Six reasons why Shaapit is a horror fest — and we dont mean that in a good way...
1) It just doesnt end! One needs to take a page out of Hollywood and know that for maximum chills, the thrills and spills should come thick and come fast. But at two hours and 25 minutes, Shaapit just goes on and on and on… From a haunted library to a dilapidated movie hall to an ancient jail to a museum to a palace, the viewer is taken on an agonisingly long journey that is interesting to begin with, but ends up being a huge bore. The reason for this meaningless cross-country ride? Aman (Aditya Narayan) cant marry ladylove Kaaya (Shweta Agarwal) because for the last 300 years, her family has been under a curse that doesnt allow its girls to marry. Instead of calling it quits and going their separate ways, the couple decide to seek out the buri aatma and end the curse so that they can marry. They obviously havent ever heard of living in!
2) From Aman who goes on and on about how much he loves Kaaya to Kaaya who goes on and on about how much she loves Aman, everyone here simply loves the sound of their voice. At the top of the heap is Professor Pashupati (Rahul Dev), a paranormal expert who goes on and on about bhoot pret and bhatakti aatma, so much so that you almost feel like giving a two thumbs up to the evil spirit when it finally bumps off the Prof!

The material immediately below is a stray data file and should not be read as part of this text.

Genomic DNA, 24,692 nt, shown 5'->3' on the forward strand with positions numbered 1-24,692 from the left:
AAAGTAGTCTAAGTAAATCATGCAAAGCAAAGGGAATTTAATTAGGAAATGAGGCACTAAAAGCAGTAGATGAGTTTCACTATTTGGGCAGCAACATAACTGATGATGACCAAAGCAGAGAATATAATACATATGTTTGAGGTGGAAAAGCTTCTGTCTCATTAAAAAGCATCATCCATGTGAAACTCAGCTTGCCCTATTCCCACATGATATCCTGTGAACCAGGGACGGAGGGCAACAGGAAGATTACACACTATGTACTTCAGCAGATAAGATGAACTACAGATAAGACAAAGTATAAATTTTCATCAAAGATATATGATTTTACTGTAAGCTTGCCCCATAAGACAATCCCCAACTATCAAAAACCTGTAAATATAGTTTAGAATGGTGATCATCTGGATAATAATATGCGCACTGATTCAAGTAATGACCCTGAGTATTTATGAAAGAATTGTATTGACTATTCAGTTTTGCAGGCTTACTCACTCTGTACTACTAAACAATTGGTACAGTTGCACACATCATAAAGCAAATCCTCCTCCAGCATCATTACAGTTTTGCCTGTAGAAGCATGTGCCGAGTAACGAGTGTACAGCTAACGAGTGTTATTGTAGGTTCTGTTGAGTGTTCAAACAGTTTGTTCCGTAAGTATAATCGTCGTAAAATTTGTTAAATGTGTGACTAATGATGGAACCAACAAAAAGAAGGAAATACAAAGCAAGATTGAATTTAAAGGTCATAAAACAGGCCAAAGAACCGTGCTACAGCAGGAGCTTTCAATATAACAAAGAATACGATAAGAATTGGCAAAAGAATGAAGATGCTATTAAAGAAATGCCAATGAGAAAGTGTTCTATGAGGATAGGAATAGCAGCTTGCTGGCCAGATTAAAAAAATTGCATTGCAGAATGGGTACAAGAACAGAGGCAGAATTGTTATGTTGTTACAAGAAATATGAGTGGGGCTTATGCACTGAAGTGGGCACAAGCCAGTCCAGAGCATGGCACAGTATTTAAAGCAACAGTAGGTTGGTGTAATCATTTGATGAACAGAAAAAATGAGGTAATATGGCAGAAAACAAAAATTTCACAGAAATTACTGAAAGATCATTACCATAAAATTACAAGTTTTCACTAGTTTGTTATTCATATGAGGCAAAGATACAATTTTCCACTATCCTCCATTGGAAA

3) Theres too much mumbo-jumbo about curses and spirits, about exorcism and avenging souls. Director Vikram Bhatt does try an X-Files by hurling terms like psychometry and parapsychology here and there, but in the end its good ol Indian tantra-mantra that makes the spirit beat a hasty retreat. And it just doesnt end there — a soul who talks through a telephone, a spirit that gets trapped in the pages of a medical journal (yes, you read that right) and a bathtub through which one can time travel, Shaapit has it all.
4) The 18th century backstory, which takes up a substantial portion of the film, makes you happy that you arent living in that era. From the clothes to the Arabian item number (yes, they had a Rakhi Sawant back then too), it all screams tacky.
5) If nothing else scares you, the acting in Shaapit sure will. Shweta Agarwal looks and acts the same — when she is in coma and when she is not while Rahul Dev gets on ones nerves after a point. To be fair, Aditya Narayan does have screen presence, but tends to overdo it in the enthusiasm of his first film. And that gummy smile does remind one of Aftab Shivdasani — scary!
6) The death knell? The corny dialogues. What does Professor Pashupati get after a spirit takes possession of his body? Sir, aap theek toh hai na? And our personal favourite — when Aman sees a ghost in a photograph at Shwetas birthday party, he asks innocently: Yeh bhoot party mein kya kar rahi thi?